In general, studies dealing with the role of herbivores in intertidal systems in Chile can be separated into three categories; (a) studies that characterize diet or food preferences of herbivores and relate them with effects on algae populations; (b) studies that through field or lab experiments explicitly evaluate the consumptive effects (commonly negative) of herbivores on algae and other sessile populations and communities and; (c) studies that observe positive relationships between herbivores and algae (mutualistic interactions). Considering these studies altogether, they give us relevant information about the functional role that herbivores play in intertidal ecosystems.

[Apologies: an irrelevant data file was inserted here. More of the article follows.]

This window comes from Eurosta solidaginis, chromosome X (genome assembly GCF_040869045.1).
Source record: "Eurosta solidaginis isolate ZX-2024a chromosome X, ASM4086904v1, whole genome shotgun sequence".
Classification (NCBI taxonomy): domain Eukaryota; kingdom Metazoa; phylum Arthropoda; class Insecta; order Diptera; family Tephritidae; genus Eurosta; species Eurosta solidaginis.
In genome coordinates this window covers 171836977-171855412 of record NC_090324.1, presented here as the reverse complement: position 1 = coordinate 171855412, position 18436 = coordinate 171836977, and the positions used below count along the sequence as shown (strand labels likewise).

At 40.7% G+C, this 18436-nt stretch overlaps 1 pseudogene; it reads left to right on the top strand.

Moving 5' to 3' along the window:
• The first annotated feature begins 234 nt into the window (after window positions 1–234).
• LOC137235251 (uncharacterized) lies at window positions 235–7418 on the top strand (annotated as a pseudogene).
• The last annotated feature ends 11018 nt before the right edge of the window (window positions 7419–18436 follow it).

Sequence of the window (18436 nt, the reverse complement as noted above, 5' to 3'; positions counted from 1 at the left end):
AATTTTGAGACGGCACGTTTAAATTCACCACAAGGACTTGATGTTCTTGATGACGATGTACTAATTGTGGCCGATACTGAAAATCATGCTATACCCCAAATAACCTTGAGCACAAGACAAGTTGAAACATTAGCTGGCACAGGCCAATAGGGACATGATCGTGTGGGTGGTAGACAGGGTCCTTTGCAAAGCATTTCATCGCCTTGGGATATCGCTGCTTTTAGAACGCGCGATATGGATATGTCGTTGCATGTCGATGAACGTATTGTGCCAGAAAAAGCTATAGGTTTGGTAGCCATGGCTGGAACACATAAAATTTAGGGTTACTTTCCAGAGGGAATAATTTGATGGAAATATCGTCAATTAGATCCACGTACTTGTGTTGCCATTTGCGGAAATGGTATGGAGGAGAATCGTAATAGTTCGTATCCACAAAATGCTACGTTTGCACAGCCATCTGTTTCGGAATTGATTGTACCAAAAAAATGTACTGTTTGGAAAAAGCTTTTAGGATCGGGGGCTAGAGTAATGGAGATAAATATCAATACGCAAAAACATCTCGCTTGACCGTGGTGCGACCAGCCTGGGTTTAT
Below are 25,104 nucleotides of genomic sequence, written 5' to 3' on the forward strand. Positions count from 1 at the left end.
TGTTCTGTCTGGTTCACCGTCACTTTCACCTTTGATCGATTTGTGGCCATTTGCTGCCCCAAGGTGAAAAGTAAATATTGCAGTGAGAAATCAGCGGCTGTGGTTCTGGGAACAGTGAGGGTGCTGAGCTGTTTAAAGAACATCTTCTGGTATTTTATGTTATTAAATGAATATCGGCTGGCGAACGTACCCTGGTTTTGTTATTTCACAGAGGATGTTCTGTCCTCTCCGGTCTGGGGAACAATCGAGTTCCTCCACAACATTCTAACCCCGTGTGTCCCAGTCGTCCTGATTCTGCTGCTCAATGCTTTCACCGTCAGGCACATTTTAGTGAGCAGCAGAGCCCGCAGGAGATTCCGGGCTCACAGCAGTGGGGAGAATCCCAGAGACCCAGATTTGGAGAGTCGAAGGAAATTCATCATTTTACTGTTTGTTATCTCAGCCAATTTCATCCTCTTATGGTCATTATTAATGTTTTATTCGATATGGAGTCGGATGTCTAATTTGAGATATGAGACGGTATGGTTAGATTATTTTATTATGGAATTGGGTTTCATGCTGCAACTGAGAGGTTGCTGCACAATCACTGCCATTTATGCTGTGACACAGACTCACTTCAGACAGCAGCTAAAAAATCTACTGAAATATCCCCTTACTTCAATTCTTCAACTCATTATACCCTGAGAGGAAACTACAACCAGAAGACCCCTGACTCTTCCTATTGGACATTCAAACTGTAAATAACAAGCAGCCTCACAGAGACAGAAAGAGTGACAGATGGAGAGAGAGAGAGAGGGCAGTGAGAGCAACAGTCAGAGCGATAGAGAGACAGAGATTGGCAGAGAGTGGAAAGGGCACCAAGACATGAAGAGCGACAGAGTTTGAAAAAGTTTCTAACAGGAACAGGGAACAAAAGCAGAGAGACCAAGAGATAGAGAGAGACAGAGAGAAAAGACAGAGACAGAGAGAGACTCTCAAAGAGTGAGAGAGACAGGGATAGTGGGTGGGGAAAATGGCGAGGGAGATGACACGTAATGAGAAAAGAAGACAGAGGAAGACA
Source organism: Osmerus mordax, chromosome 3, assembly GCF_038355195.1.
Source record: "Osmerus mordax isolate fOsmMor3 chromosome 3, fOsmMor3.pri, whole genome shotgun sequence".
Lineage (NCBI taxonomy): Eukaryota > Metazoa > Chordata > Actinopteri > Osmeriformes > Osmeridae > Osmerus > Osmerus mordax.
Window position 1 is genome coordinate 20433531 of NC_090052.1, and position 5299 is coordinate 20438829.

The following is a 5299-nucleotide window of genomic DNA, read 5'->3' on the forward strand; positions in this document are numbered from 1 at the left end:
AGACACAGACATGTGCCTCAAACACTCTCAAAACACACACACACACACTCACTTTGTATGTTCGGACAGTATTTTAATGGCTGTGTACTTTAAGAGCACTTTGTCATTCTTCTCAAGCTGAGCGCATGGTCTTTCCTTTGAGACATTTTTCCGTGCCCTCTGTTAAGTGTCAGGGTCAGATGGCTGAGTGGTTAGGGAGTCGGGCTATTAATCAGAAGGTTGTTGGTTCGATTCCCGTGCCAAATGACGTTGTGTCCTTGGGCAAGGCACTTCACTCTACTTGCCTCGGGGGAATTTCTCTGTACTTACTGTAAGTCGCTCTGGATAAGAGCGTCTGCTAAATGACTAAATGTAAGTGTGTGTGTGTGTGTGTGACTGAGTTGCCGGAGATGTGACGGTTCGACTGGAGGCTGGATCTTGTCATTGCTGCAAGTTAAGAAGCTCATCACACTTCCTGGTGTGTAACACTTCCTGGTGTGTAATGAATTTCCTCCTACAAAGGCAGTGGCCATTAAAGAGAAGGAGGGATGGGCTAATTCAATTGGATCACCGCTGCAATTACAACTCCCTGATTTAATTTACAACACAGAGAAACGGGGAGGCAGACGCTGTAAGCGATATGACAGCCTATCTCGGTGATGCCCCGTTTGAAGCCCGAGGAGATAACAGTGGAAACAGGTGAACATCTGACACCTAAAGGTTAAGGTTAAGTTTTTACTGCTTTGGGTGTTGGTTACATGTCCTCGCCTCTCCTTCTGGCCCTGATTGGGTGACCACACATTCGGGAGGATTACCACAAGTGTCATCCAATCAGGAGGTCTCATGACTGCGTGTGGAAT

FOOD PREFERENCES OF HERBIVORES

From a functional perspective, the food preferences of herbivores are relevant to understand the impacts that different species exert on algae community structure (e.g., Lubchenco & Gaines 1981, Steneck & Dethier 1994). Whether herbivores are generalist or specialist consumers, could be of interest to understand the role that these species have on the successional pathways of the system, increasing or decreasing the rate of succession (e.g., Lubchenco 1978).

Feeding modes